People had new photographs to cheer. He rarely left the attic but for today, every year, to capture that face, which reminded him of her presence around him. His granddaughter had inherited all the looks from her grandmother, specially those eyes. He would make it a point to capture those beautiful eyes, in their various moods that day and go back to his abode in the attic.

 In the party hall below, Emily suddenly felt a bit uneasy. ‘What’s the matter honey?’ her friend asked. ‘Nothing its just that I felt something strange inside – I am not sure what but something’s wrong’ ‘Do you want to lie down for a bit?’ ‘I think so, maybe I am just a bit tired, I guess age is catching up, I’d like to be on my own for sometime’. Her friend looked on disconcertingly as Emily walked away from her.

 Emily walked up the stairs to her bedroom. She noticed that the attic door was open.  She was drawn to the attic and slowly walked up towards the door. As she entered the room she saw a single cot unkempt, as if someone had slept on  it, the bed lamp was switched on, the water in the jug was still circling, the rug was lying half folded, the glasses were broken and the chair rocked back and forth as if someone had just got up and left. Her eyes wandered on to the aging album lying on the side table.

As she flipped the transparent thin paper over the photograph she saw a picture of her grandfather standing on a port with a camera hanging from his shoulder. The date on the photograph was 4th April 1905.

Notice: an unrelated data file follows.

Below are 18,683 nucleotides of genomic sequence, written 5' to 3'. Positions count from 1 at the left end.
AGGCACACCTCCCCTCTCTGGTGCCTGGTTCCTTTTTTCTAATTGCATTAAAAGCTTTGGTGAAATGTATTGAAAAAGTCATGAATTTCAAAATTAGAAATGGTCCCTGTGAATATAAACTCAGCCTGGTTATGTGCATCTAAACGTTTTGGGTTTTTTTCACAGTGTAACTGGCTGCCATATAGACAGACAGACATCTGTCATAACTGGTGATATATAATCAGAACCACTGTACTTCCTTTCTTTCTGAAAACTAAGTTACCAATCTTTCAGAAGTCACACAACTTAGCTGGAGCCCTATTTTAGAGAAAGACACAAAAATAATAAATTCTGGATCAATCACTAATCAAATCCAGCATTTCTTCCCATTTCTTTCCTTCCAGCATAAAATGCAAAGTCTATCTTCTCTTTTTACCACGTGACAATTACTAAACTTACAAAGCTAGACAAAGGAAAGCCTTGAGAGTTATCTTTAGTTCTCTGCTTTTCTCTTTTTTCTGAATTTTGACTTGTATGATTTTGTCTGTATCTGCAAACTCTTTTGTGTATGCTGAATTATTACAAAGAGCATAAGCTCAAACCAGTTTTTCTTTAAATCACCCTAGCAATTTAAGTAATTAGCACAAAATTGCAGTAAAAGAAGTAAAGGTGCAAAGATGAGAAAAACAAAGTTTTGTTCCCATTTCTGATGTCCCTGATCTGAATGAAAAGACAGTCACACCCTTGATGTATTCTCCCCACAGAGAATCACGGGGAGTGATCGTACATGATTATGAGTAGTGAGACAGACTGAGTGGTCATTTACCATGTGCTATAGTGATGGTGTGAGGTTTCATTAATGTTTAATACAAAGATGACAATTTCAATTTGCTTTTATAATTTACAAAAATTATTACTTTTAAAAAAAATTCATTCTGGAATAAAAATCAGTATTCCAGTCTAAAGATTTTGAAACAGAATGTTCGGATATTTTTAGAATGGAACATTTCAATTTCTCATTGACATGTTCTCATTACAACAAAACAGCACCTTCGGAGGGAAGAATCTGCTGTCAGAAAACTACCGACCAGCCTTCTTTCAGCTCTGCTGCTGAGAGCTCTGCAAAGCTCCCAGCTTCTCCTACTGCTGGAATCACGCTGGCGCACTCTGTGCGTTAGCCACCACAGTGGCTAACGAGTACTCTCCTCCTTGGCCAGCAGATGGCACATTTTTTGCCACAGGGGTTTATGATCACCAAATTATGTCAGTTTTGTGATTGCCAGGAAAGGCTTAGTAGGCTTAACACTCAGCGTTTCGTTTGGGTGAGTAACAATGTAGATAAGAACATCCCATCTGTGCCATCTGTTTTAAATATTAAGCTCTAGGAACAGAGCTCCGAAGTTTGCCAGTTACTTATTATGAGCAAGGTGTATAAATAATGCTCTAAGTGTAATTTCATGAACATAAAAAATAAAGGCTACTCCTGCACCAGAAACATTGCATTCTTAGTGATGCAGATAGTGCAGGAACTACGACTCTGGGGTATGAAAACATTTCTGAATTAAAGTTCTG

Gyanban Thoughts - this is a short story, flash fiction, based on some true events.I  have tried to capture the loneliness and pain in the form of objects, be it the camera,the attic, or the album.This experimental piece focuses more on the scene construct, so the detailing is by design.The original thought was to write a tragedy,but eventually it wrote itself out as a suspense with a twist at the end.I am trying hard not to do this,but find it very difficult.So maybe the next one I will focus solely on not having a twist. Having said that, I really enjoyed the twist in this one,somewhere I felt there couldve been multiple twists in terms of the narration and the conclusion but I settled for the least complex.I hope my readers enjoyed it too.



image courtesy: here.

3 comments:

  1. Hmm...wondering why do try not to give twists to the plot....i like them a lot!( It rhymed :P :D )


    I loved the way you portrayed the scenario ..specially the first paragraph! :)

    ReplyDelete
  2. Too intense! I like the way you have tried to create a word picture. The twist towards the end has been thrilling.

    www.narinderjit.com

    ReplyDelete
  3. @Ashzzes - thanks for liking the story. Sometimes twists take away the focus from the body of the story which the writer would ve put much thought as well, and probably deserves a bit more attention.

    @Narinder - thanks and welcome to Gyanban!

    ReplyDelete